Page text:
Class of 2014
Major: Civil Engineering
Masters: Civil Engineering, Structural Engineering
Extra Curricular Activities:
- Part-time waitress at 1Republik
- President of the Climbing and Mountaineering Club
- Greek Sports Coordinator of Delta Phi Epsilon-Gamma Delta Chapter Sorority
- American Society of Civil Engineering
- The 1870 Society
Advice you’d like to share with the Incoming Class: Be open to friends, new foods, new places, etc. This is a new chapter of your life and you are bound to encounter a variety of things at once. So make the most of this experience and indulge! Engage in as many extracurricular activities as possible. Being involved on campus recreationally, governmentally, socially, and athletically really enhances your time at Stevens. This enables you to meet new people and start discovering more things about yourself. Don’t be afraid to challenge yourself. Being a freshman in college, you are still young and there is still so much you have yet to find about your own self. So push. It will only make you a better person; you will realize how much is your worth, your potential. You never know, it may even reach the sky.
MY BEST STUDY TIP: Don’t over-stress. That is the worst thing you can do for yourself. A way of avoiding over-stressing is time management. Whether you are good at the subject or not, I would recommend studying bits and pieces days ahead of time. For a big test, midterm, or final: study 1/3 of the material four days before hand, the second 1/3 the next day, and the last 1/3 for the next day. By the fourth day, review everything wholly. This will help you retain the information, as long as you’re determined to. Also, you won’t need to cram your studying into one night. By dividing your studying days beforehand, you optimize your time to study for other material or tests while giving yourself the time to digest the material. This induces a good study habit, and also enforces appropriate time management!
My Time Management Strategy: Wake up at least two hours prior to first class each day. After waking up, I review what must be done each day. It is difficult to plan days beforehand because things come up! It is always good to make a quick assessment of the homework/project/paper assignments and extracurricular responsibilities you need to do/finish for that day or the next. The two hours give me time to perform any morning routines, plan out my day, and provides time for the most important meal of the day (breakfast). This is a good habit to get into, especially for later on in the years. Waking up early saves me the time from stressing about my day, rushing to get homework assignments due, and enables me to make time during the late afternoons and evenings for my part-time work or social life. Also, it helps prior to a big test for the day since I may review some last minute things. The best thing about waking up early in the day is the fact that you may optimize your time for the day instead of sleeping in and having limited time.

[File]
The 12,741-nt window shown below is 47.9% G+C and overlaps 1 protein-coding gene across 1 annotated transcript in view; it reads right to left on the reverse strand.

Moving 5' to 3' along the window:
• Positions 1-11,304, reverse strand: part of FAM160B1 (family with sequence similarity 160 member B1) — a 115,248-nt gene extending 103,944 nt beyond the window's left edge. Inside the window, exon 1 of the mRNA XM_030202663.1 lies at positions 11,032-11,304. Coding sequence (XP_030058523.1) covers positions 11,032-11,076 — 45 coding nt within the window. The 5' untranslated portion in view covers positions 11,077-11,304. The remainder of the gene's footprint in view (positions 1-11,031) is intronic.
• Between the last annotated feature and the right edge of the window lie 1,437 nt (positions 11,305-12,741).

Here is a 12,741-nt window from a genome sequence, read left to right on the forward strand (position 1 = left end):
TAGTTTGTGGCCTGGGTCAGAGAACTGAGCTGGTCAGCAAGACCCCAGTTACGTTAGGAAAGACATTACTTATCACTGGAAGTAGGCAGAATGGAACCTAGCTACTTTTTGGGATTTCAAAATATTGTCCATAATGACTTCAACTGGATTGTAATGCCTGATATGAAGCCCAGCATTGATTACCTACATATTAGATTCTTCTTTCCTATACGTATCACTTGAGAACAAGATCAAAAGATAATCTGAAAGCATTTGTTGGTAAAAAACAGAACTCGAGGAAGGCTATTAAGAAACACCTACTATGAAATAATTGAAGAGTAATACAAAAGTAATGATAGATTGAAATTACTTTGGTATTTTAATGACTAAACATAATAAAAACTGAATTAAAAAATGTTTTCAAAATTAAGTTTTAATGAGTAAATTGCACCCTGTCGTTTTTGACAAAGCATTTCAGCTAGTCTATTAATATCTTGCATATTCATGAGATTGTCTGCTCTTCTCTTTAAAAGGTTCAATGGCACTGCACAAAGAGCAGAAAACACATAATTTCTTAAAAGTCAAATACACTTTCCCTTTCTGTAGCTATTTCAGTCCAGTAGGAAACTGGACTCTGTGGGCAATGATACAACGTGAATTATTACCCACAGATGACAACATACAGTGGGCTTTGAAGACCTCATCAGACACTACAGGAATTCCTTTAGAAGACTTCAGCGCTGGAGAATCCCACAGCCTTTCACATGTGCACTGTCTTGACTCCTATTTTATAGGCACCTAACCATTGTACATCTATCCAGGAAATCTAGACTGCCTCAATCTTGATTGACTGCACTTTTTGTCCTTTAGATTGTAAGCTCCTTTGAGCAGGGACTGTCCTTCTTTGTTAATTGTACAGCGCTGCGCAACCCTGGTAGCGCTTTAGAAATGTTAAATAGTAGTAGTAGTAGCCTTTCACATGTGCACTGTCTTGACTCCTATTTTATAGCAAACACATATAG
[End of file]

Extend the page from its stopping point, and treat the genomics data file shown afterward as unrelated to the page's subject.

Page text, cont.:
Resources at Stevens I’ve Used: There are three. Teachers and the library (with its electronic and hard copy supplies) are two excellent resources. You will eventually be more acquainted with your professors and develop the comfort to approach/speak with them about the subject. The teachers will provide you with great information and assistance for questions needing answers. On the other hand, there is the Stevens Library: my second home. I am able to study and do work there while being in a social environment. I have the ability to be very socially and academically productive! Though, what overcomes these two options are your peers. Your fellow peers/students are the most optimal resource available to you at Stevens or after Stevens. These are the individuals you endure 4 years’ worth of classes with. These are the individuals to network with and befriend. They are there to help when you don’t understand a concept of the subject or the homework questions. Thus, your fellow peers are the best individuals to have.
What Do You Like Best About Stevens? Stevens is unique in comparison to many schools. As cliché as that sounds, it is as true as the truth can be. It has its own personality and diversity. Its location is conveniently in the young-filled town of Hoboken, less than a ten minute train, bus, or car ride from the Big Apple. The students here are also different. Being such a small school, the community, I have observed, is more tight-knit than many other schools. This is a good thing. You always have people to refer or depend on. At Stevens, your professors become your colleagues. Not literally, but in a sense that they are just as reliable and as friendly as your peers. I can joke around with my professors, as they may joke around with me, but never passing that student-professor boundary of course. The classrooms become smaller as you diverge into specific majors and your professors are typically the ones you’ll have for the rest of your years. This induces close relationships with your peers and professors and I really acknowledge this aspect of Stevens.